Zooming Away From Security and Privacy

Update: 1/19/2021

Zoom and Teams offer a better experience and tighter security than when we first published this article, but Update: It’s critical to keep your software up-to-date so you can take advantage of the wealth of new features. Both companies offer updates at no additional charge. It’s not uncommon for a significant update to be released each week. Let us know if you need any help keeping Zoom and Teams up-to-date. We already do this for our flat-rate clients.

The COVID-19 pandemic and subsequent social distancing and shelter-at-home orders have brought video conferencing technology to the forefront of our lives.  The ability to connect with coworkers, friends, and family through an easy, inexpensive interface has been a welcome comfort in these troubling times. As its use has skyrocketed, videoconferencing provider Zoom has been drawing attention from journalists, security researchers, and even the general public, for numerous privacy and security issues. One of the challenges people notice in Zoom is “Zoombombing,” where uninvited attendees break into and disrupt your meeting.

It’s easy for folks with time on their hands and basic computer skills to Zoombomb a meeting- you don’t have to be a hacker. While there are no guarantees against determined cybercriminals, here are a few things you can do to improve your overall security levels when Zooming:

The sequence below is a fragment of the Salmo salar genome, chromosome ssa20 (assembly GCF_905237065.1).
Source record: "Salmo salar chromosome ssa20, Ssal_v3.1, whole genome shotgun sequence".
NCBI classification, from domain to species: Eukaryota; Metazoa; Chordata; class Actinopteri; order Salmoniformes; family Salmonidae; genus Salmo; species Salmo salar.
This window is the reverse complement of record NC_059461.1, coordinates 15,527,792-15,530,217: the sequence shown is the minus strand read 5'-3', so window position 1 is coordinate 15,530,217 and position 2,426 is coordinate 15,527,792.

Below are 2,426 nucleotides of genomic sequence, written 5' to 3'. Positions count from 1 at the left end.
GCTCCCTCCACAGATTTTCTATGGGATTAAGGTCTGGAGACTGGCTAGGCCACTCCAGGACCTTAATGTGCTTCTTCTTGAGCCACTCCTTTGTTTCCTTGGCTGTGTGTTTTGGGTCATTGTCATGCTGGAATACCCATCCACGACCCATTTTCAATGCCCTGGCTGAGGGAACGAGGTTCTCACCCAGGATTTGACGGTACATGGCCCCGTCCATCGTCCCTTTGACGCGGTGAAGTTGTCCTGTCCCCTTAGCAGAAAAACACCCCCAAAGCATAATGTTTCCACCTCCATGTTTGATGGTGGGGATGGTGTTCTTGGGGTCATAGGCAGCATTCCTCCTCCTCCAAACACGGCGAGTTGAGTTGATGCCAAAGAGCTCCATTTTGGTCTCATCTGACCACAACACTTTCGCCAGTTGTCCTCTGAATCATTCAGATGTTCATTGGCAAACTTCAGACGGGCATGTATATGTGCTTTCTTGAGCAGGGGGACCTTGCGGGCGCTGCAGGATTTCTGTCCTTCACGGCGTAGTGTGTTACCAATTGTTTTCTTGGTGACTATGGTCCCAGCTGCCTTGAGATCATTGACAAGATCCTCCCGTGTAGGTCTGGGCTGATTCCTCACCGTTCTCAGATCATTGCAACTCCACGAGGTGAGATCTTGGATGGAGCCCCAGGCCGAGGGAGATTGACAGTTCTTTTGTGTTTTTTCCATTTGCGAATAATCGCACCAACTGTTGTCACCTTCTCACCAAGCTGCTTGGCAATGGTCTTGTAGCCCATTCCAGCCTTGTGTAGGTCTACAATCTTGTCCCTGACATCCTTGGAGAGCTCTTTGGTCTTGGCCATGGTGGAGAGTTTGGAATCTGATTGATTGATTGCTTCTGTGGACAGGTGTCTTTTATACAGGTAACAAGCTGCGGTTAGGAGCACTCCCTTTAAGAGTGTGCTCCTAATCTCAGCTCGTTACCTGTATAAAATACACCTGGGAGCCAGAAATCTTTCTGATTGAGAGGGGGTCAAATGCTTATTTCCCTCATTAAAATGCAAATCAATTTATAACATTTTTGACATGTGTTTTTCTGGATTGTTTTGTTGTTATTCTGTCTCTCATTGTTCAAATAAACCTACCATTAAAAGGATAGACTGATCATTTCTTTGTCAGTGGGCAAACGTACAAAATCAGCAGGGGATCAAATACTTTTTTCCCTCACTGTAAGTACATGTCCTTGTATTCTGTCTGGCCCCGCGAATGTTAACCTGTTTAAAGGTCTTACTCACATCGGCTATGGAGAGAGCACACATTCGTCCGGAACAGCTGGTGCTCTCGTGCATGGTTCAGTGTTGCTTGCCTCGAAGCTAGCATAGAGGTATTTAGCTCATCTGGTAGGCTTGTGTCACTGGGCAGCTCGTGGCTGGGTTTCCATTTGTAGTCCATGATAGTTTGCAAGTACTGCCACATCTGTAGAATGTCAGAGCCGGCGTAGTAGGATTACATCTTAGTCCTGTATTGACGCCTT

1. Don’t use your Personal Meeting ID (the 10-digit number that you can send people) and instead use a per-meeting ID exclusive to that meeting.  Zoom’s support page has a video showing how to schedule a meeting.
  2. Use the “Waiting Room” feature of your meeting.  This will add an extra step to entering the meeting and require each user to be approved before entering the meeting. Go to Account Management > Account Settings. Click on Meeting, then click Waiting Room, to enable the setting. 
  3. Add a password to your meeting that is privately sent to all participants
  4. Once the meeting begins, lock the meeting to outsiders and assign at least two meeting co-hosts.  The co-hosts will be able to help control the situation in case anyone bypasses your efforts and barges into the meeting.
  5. Disable any tools that are not required for the meeting.  Mute all microphones if it will be a one-way discussion and disable file transfer if you will not be sharing files.
  6. Be aware of Zoom’s privacy policies. Could transcripts of your meetings be used to deliver specific advertisements to your attendees, and are you comfortable with this information in the hands of others? Assume Big Brother is a hidden attendee in all your Zoom meetings, even if you have a paid account.

Most of these features are found in the settings section of the Zoom application.  We suggest you take the time to review these settings and ponder what could a devious person could do in your meeting as you configure it.

Microsoft Teams has a more “business-y” feel, but with more security and privacy features baked-in, tight integration with Outlook, and the fact that it’s free to most Office 365 users, Teams is worth a try. Zoom is racing to make their platform more secure, while addressing privacy concerns and jugging their massive, pandemic-driven growth. Microsoft is adding more social features to make everyone feel more comfortable in Teams. We expect competition to make both platforms better. We want you to be healthy, secure, and connected, with privacy levels you understand. Contact us if you have any questions. As an essential business, we are open and ready to help you.